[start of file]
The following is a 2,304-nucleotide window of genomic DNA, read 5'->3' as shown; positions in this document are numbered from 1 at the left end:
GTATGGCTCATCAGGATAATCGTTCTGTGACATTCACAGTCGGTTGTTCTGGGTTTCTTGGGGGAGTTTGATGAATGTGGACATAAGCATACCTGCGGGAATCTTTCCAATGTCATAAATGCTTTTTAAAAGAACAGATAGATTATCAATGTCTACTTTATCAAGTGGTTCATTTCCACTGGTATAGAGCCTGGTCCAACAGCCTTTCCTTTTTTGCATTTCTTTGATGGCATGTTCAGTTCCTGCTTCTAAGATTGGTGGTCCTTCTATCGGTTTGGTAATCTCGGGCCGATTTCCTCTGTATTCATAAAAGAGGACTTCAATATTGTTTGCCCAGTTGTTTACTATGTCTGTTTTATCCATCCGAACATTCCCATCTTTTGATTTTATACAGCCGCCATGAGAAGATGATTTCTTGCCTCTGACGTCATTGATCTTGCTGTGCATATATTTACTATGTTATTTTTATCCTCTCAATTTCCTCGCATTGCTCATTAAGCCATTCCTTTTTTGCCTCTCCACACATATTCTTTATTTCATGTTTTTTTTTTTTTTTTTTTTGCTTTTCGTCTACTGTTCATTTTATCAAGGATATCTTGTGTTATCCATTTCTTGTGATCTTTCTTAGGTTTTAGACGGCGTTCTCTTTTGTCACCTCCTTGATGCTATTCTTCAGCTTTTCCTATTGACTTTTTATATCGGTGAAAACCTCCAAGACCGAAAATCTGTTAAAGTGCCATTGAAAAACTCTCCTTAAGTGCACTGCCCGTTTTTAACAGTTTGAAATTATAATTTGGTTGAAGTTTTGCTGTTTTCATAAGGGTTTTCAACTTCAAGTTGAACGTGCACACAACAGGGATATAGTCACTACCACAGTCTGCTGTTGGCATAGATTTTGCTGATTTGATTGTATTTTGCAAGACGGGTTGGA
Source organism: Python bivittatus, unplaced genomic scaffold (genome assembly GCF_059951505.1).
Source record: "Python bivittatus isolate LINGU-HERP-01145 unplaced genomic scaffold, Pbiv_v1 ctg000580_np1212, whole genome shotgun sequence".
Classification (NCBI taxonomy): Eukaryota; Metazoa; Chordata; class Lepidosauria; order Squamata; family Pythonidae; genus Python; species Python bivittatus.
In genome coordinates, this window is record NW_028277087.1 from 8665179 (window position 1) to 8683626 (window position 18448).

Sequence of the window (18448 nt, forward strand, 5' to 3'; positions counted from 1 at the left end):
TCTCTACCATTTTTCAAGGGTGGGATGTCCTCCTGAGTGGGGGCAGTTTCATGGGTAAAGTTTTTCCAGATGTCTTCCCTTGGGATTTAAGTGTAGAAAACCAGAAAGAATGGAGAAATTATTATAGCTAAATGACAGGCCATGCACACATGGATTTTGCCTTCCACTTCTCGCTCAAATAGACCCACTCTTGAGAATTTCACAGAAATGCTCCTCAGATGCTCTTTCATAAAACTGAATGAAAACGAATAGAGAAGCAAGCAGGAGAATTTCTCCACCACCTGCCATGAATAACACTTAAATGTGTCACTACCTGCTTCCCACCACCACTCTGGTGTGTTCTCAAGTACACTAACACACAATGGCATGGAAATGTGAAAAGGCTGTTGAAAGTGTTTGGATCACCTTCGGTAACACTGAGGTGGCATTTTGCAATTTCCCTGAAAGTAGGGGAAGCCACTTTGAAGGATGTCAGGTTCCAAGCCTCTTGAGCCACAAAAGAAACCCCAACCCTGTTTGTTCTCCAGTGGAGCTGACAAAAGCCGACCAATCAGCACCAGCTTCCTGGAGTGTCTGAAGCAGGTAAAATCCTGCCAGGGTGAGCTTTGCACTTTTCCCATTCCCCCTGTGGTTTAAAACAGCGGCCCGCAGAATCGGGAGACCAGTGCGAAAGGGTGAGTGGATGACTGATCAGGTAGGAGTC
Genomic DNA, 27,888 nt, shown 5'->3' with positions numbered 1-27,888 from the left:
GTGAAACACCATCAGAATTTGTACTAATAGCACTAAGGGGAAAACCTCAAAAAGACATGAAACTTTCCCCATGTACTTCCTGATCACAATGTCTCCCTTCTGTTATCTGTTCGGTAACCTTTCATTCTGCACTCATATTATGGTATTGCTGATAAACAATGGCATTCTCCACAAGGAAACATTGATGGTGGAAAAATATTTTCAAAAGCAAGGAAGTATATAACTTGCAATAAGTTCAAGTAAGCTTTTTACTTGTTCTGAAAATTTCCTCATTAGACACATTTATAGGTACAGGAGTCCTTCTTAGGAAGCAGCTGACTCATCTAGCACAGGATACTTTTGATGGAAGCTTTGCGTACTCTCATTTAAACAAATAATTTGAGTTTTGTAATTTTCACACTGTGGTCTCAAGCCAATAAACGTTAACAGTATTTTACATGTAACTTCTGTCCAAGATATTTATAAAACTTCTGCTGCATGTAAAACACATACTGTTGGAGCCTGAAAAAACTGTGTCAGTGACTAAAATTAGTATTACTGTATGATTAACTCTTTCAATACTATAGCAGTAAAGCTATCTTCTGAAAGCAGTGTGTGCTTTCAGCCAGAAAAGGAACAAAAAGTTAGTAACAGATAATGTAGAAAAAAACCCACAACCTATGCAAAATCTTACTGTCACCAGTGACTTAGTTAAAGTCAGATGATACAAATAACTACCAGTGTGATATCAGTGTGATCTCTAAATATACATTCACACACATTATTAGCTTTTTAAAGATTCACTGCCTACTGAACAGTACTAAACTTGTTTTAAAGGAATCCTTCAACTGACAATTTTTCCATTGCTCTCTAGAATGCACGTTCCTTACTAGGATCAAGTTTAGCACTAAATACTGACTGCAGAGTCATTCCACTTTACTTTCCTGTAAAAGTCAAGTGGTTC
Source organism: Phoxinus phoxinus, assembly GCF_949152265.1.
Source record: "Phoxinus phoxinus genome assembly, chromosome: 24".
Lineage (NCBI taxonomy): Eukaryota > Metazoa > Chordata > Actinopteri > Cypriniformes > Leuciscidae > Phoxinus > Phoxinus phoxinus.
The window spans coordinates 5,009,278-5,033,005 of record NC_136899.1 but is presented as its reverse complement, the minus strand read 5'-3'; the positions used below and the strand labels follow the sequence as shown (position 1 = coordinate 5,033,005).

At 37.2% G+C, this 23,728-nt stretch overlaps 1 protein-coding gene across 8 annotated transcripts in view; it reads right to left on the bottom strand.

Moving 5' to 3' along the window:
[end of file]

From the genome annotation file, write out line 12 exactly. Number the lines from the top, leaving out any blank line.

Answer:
Source record: "Phoxinus phoxinus genome assembly, chromosome: 24".